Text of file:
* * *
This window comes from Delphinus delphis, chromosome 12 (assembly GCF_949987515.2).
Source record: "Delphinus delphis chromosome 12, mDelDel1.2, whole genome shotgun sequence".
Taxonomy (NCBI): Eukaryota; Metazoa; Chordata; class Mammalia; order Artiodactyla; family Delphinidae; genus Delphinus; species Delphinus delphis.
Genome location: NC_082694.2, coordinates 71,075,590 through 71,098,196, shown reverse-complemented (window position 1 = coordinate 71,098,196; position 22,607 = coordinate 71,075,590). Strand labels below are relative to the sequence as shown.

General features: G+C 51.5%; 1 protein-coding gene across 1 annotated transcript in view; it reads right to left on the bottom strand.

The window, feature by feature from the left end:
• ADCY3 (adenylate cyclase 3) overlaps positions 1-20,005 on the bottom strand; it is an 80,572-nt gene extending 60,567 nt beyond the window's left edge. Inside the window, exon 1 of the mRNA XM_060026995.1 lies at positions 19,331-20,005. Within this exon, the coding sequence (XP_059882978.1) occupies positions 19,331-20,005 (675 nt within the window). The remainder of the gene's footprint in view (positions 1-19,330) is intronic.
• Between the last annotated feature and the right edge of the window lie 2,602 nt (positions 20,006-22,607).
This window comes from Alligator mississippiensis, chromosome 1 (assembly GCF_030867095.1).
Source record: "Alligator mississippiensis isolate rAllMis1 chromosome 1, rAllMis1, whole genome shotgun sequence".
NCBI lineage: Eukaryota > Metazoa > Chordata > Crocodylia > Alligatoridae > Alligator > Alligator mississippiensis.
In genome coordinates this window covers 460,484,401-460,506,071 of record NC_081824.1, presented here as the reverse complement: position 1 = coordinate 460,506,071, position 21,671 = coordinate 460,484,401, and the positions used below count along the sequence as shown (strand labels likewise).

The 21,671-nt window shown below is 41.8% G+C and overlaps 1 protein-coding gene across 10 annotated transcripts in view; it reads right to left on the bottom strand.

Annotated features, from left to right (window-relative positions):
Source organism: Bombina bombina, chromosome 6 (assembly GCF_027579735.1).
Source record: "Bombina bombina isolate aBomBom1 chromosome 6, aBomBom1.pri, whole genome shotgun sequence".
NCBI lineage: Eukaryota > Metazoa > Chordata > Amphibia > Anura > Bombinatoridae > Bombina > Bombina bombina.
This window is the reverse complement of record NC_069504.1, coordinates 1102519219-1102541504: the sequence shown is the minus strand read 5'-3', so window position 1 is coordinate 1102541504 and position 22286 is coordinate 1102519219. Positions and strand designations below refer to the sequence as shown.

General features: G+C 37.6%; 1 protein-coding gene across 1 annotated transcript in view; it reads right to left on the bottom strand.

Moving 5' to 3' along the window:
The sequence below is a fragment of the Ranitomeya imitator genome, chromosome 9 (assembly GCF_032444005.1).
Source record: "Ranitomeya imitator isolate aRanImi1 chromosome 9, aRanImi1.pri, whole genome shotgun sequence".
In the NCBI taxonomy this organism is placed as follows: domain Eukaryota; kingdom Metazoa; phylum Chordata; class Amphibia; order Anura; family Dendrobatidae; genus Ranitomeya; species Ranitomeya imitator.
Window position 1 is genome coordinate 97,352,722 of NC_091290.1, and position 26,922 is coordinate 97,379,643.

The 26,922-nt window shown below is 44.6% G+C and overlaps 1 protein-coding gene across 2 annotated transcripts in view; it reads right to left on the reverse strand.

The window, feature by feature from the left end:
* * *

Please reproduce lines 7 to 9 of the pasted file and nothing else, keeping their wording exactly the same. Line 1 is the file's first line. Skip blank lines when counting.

• ADCY3 (adenylate cyclase 3) overlaps positions 1-20,005 on the bottom strand; it is an 80,572-nt gene extending 60,567 nt beyond the window's left edge. Inside the window, exon 1 of the mRNA XM_060026995.1 lies at positions 19,331-20,005. Within this exon, the coding sequence (XP_059882978.1) occupies positions 19,331-20,005 (675 nt within the window). The remainder of the gene's footprint in view (positions 1-19,330) is intronic.
• Between the last annotated feature and the right edge of the window lie 2,602 nt (positions 20,006-22,607).
This window comes from Alligator mississippiensis, chromosome 1 (assembly GCF_030867095.1).